WebAssembly has begun to establish itself outside of the browser via dedicated runtimes like Mozilla’s Wasmtime and Fastly’s Lucet. While the promise of a new, universal format for programs is appealing, it also comes with new challenges. For instance, how do you debug .wasm binaries?
The screencast below shows an example debugging session. Specifically, it demonstrates using Wasmtime and LLDB to inspect a program originally written in Rust, but compiled to WebAssembly.
This type of source-level debugging was previously impossible. And while the implementation details are subject to change, the developer experience—attaching a normal debugger to Wasmtime—will remain the same.
By allowing developers to examine programs in the same execution environment as a production WebAssembly program, Wasmtime’s debugging support makes it easier to catch and diagnose bugs that may not arise in a native build of the same code. For example, the WebAssembly System Interface (WASI) treats filesystem access more strictly than traditional Unix-style permissions. This could create issues that only manifest in WebAssembly runtimes.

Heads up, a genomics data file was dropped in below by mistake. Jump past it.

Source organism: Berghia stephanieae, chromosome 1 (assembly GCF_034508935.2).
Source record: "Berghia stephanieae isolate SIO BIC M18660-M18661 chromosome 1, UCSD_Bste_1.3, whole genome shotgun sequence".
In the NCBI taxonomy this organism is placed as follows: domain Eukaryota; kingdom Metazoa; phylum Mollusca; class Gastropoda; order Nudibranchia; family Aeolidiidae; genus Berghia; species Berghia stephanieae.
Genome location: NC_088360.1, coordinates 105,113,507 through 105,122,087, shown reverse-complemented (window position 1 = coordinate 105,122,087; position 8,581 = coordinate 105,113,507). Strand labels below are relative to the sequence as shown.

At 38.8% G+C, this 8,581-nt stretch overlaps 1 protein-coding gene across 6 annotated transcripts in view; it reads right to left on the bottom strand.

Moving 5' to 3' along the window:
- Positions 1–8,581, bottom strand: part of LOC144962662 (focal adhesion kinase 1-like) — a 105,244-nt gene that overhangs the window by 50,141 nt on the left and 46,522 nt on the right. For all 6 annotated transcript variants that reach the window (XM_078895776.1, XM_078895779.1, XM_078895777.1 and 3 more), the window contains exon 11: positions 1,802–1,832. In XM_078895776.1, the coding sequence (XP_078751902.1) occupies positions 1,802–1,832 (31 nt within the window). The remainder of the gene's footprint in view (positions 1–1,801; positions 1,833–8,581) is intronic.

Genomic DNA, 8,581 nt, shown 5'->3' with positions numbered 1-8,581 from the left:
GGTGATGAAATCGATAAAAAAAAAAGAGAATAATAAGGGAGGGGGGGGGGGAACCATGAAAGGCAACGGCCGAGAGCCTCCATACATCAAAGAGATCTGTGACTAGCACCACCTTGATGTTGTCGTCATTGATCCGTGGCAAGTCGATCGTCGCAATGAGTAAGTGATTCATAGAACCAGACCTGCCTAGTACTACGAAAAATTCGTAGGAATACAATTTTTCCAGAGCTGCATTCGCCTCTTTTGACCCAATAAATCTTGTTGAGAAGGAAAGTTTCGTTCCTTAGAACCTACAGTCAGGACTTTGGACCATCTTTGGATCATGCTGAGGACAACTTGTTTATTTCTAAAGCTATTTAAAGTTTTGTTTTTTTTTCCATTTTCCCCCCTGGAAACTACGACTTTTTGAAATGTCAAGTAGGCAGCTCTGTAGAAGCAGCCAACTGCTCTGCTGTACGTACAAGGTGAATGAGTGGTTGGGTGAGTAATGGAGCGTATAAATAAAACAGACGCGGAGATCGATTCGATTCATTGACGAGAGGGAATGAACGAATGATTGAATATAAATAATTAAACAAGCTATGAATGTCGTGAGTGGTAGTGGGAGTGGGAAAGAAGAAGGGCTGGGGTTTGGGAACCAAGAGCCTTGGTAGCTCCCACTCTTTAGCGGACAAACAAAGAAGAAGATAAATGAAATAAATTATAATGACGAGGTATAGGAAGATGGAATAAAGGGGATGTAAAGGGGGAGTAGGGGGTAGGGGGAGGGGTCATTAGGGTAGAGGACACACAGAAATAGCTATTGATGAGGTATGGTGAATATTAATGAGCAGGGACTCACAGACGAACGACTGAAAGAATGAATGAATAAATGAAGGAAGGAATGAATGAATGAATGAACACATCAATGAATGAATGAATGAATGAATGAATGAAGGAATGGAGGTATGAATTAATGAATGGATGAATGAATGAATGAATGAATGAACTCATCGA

Mozilla is proactively working to ensure that WebAssembly’s development tools are capable, complete, and ready to go as WebAssembly expands beyond the browser.
Please try it out and let us know what you think.
Note: Debugging using Wasmtime and LLDB should work out of the box on Linux with Rust programs, or with C/C++ projects built via the WASI SDK.
Debugging on macOS currently requires building and signing a more recent version of LLDB.
Unfortunately, LLDB for Windows does not yet support JIT debugging.
Thanks to Lin Clark, Till Schneidereit, and Yury Delendik for their assistance on this post, and for their work on WebAssembly debugging.
About Dan Callahan
Engineer with Mozilla Developer Relations, former Mozilla Persona developer.